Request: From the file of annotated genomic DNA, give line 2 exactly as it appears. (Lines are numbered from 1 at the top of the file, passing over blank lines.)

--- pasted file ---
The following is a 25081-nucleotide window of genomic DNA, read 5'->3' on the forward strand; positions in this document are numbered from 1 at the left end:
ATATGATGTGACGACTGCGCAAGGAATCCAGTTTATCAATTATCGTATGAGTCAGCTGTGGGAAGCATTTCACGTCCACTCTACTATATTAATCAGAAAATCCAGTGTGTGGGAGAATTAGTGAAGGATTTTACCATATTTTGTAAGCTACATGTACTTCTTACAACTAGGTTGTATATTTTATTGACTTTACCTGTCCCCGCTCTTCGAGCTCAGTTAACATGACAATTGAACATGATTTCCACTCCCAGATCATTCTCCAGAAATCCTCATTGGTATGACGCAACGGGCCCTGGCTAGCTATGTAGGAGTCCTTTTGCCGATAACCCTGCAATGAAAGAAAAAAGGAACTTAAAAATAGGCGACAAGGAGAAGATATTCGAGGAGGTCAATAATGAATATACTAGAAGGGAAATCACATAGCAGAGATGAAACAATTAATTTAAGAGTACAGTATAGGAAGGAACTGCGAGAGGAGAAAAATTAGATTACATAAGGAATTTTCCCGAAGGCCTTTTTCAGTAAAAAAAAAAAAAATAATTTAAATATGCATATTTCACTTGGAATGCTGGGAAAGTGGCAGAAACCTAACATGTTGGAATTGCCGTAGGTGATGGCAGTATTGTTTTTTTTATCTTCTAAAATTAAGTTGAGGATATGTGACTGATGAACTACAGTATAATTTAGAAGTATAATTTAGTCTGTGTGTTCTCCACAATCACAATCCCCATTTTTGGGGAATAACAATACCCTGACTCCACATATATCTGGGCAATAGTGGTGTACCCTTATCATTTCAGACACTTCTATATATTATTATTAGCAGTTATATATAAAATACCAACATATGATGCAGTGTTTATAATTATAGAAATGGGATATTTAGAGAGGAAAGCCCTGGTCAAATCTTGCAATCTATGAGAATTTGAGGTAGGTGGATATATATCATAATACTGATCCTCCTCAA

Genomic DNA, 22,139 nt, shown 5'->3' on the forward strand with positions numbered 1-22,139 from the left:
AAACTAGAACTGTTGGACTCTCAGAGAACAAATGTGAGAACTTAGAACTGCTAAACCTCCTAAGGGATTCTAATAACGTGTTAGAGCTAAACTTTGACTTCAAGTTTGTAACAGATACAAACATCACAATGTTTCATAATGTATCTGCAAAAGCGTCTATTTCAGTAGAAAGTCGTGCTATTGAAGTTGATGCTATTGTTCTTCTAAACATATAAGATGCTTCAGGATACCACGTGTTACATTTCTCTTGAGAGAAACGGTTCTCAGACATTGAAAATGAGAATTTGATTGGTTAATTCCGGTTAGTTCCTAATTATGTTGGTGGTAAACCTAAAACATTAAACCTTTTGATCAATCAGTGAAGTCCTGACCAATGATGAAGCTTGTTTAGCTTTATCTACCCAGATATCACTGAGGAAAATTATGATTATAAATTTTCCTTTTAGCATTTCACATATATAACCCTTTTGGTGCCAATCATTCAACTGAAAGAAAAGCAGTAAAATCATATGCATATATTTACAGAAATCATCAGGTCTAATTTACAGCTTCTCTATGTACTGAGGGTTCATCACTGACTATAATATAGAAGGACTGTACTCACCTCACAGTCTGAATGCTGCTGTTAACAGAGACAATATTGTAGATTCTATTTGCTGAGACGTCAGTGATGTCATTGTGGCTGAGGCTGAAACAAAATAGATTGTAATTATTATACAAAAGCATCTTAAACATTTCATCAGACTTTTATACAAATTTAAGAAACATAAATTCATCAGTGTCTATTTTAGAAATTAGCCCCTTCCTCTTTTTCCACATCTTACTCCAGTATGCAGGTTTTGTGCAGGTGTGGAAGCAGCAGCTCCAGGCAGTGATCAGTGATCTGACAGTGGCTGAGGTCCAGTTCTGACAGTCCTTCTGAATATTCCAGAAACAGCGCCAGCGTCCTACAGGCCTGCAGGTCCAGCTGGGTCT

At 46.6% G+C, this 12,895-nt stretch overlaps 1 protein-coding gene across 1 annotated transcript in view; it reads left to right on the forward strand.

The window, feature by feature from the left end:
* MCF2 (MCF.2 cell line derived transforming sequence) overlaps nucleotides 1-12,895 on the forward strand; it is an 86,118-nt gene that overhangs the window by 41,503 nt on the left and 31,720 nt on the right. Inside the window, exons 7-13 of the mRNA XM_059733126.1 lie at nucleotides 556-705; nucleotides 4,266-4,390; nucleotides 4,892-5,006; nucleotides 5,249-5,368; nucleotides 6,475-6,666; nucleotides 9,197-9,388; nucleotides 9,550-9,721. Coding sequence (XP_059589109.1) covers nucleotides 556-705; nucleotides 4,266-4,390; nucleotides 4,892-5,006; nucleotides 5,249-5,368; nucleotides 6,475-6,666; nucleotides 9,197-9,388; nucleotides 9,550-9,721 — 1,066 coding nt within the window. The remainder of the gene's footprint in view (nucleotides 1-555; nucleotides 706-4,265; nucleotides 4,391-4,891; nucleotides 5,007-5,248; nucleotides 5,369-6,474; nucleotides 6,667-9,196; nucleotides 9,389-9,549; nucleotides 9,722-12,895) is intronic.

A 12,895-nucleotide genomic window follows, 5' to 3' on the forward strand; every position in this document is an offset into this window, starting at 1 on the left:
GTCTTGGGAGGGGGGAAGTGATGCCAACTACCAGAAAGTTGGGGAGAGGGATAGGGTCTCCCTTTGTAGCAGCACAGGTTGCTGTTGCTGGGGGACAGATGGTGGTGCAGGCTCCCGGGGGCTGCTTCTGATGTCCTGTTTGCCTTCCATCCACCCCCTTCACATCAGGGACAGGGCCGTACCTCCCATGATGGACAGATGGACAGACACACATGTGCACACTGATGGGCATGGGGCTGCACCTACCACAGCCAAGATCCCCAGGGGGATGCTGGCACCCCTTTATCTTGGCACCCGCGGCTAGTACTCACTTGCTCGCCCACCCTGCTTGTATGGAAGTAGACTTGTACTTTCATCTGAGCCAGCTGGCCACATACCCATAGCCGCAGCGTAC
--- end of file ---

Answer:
ATATGATGTGACGACTGCGCAAGGAATCCAGTTTATCAATTATCGTATGAGTCAGCTGTGGGAAGCATTTCACGTCCACTCTACTATATTAATCAGAAAATCCAGTGTGTGGGAGAATTAGTGAAGGATTTTACCATATTTTGTAAGCTACATGTACTTCTTACAACTAGGTTGTATATTTTATTGACTTTACCTGTCCCCGCTCTTCGAGCTCAGTTAACATGACAATTGAACATGATTTCCACTCCCAGATCATTCTCCAGAAATCCTCATTGGTATGACGCAACGGGCCCTGGCTAGCTATGTAGGAGTCCTTTTGCCGATAACCCTGCAATGAAAGAAAAAAGGAACTTAAAAATAGGCGACAAGGAGAAGATATTCGAGGAGGTCAATAATGAATATACTAGAAGGGAAATCACATAGCAGAGATGAAACAATTAATTTAAGAGTACAGTATAGGAAGGAACTGCGAGAGGAGAAAAATTAGATTACATAAGGAATTTTCCCGAAGGCCTTTTTCAGTAAAAAAAAAAAAAATAATTTAAATATGCATATTTCACTTGGAATGCTGGGAAAGTGGCAGAAACCTAACATGTTGGAATTGCCGTAGGTGATGGCAGTATTGTTTTTTTTATCTTCTAAAATTAAGTTGAGGATATGTGACTGATGAACTACAGTATAATTTAGAAGTATAATTTAGTCTGTGTGTTCTCCACAATCACAATCCCCATTTTTGGGGAATAACAATACCCTGACTCCACATATATCTGGGCAATAGTGGTGTACCCTTATCATTTCAGACACTTCTATATATTATTATTAGCAGTTATATATAAAATACCAACATATGATGCAGTGTTTATAATTATAGAAATGGGATATTTAGAGAGGAAAGCCCTGGTCAAATCTTGCAATCTATGAGAATTTGAGGTAGGTGGATATATATCATAATACTGATCCTCCTCAA